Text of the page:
Though the Trans Pecos is the center of cacti diversity for Texas, the cactus community of the Tamaulipan thornscrub is no less spectacular. It includes a number of Mexican species that just barely enter the states in extreme South Texas. Two species in particular, have been on my bucket list for years now: the Lady Finger Alicoche (Echinocereus pentalophus) and the Pencil Cactus (Echinocereus poselgeri). I would have included them on my 2017 biodiversity list, however I didn’t anticipate taking a trip to South Texas this year. So when a march trip to Big Bend fell through, I delighted in the opportunity to finally observe these species in their natural setting.
This is the part of the story where the patience of Carolina, my parents, and my brother really come into play. They waited patiently while I sought out and photographed these species, and even helped me in my endeavor. Carolina has a real interest in cacti as well, and she enjoyed seeing so many species in bloom.
The Alicoche is a cactus of the Tamaulipan thornscrub of northeastern Mexico and South Texas. It can form large mats under the shade of nurse plants, however its stems are relatively nondescript, and the plant itself is difficult to see when not in bloom. When it blooms, however, its gives its presence away in spectacular fashion. The huge pink blooms seem to explore from the thornscrub. It is easily one of the most spectacular plants I have ever had the good fortune to observe.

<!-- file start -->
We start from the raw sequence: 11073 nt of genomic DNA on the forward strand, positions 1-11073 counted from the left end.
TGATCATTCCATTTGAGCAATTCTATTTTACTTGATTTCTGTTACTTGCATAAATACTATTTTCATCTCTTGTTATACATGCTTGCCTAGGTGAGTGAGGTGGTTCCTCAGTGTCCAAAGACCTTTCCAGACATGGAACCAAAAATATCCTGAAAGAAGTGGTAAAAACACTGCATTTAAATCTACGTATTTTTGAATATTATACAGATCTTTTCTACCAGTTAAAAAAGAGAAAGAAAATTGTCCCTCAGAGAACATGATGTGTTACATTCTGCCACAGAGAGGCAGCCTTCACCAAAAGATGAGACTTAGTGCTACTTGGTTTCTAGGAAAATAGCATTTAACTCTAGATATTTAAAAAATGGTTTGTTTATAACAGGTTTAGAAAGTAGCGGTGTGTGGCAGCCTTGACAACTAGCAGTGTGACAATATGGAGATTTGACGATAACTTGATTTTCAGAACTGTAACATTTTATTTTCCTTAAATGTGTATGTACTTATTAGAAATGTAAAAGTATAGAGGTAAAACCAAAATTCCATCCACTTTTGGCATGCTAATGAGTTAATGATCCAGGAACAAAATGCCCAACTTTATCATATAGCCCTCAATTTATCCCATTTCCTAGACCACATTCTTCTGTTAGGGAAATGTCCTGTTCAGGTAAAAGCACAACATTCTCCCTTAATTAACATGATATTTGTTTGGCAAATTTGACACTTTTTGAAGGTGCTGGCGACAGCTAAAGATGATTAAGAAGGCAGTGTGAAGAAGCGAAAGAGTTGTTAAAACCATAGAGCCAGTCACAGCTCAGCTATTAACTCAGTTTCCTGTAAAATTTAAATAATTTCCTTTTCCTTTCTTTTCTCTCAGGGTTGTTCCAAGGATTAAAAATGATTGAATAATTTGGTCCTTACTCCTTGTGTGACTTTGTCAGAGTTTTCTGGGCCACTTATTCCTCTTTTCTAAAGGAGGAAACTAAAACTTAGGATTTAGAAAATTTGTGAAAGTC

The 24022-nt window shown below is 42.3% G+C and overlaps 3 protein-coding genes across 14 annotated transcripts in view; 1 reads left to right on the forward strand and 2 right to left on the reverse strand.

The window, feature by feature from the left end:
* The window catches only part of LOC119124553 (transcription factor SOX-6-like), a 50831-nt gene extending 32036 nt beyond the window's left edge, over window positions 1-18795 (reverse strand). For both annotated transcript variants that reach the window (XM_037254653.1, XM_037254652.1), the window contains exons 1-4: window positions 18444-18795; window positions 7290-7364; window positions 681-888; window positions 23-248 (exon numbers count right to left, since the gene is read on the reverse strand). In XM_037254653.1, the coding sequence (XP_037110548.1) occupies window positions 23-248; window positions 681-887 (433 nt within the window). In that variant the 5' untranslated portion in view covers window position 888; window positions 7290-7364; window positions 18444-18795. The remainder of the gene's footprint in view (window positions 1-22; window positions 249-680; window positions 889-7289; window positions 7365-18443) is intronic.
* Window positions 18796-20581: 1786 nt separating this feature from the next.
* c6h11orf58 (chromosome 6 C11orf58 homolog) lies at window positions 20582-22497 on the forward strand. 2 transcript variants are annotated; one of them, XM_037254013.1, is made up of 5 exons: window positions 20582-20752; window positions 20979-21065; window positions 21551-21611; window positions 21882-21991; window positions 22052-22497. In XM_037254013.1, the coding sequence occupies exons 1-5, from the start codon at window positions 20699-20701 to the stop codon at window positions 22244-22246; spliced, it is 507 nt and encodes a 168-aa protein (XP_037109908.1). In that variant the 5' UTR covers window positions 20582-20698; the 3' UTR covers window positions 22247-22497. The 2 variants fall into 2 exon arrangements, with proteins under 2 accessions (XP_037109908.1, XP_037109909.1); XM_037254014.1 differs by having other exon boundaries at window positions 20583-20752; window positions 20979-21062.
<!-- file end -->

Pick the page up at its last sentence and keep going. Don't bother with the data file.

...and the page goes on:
I found the Lady Finger to be an extremely photogenic plant, lending itself both to portraits of the blooms and landscape shots featuring the plant as a foreground element. We were fortunate to observe many individuals in many different settings throughout the trip. Spending time with this species was a truly memorable experience that I look forward to repeating some day in the future.
Fortunately the Alicoche was fairly easy to find. That was not the case with the Pencil Cactus. If the Lady Finger is hard to see when not flowering, the Pencil Cactus is virtually impossible. Also known as the Sacasil or Dahlia Hedgehog Cactus, the Pencil Cactus has an extremely narrow stem that does not look much different than a stick. Couple that with their tendency to grow among dense tangles beneath thornscrub shrubs, and you could imagine how hard it would be to pick them out. When they bloom, however, the light up the thornscrub.
I spent a large part of the trip looking for this species in vain. I went to sites where others had seen them, and scoured seemingly suitable habitat. I did not see one until late afternoon on our last day in the valley. After trudging through the dense thornscrub, cut, tired, and full of spines from allthorn, mesquite, and prickly pears I was ready to give up. Then, as we were preparing to leave, driving through an undeveloped area adjacent to a small subdivision Carolina shouted “STOP! The Pencil Cactus!”. I looked up and saw it. It’s flower had been nipped off. Disappointed, I looked around hoping that there might be another in the area, and then I saw it up a steep slope. I grabbed my camera and scrambled up the slope. As my shutter clicked I felt a real sense of contentment, both in having found the Pencil Cactus, and that I have such a wonderful family that indulges my passion and obsession for the natural world.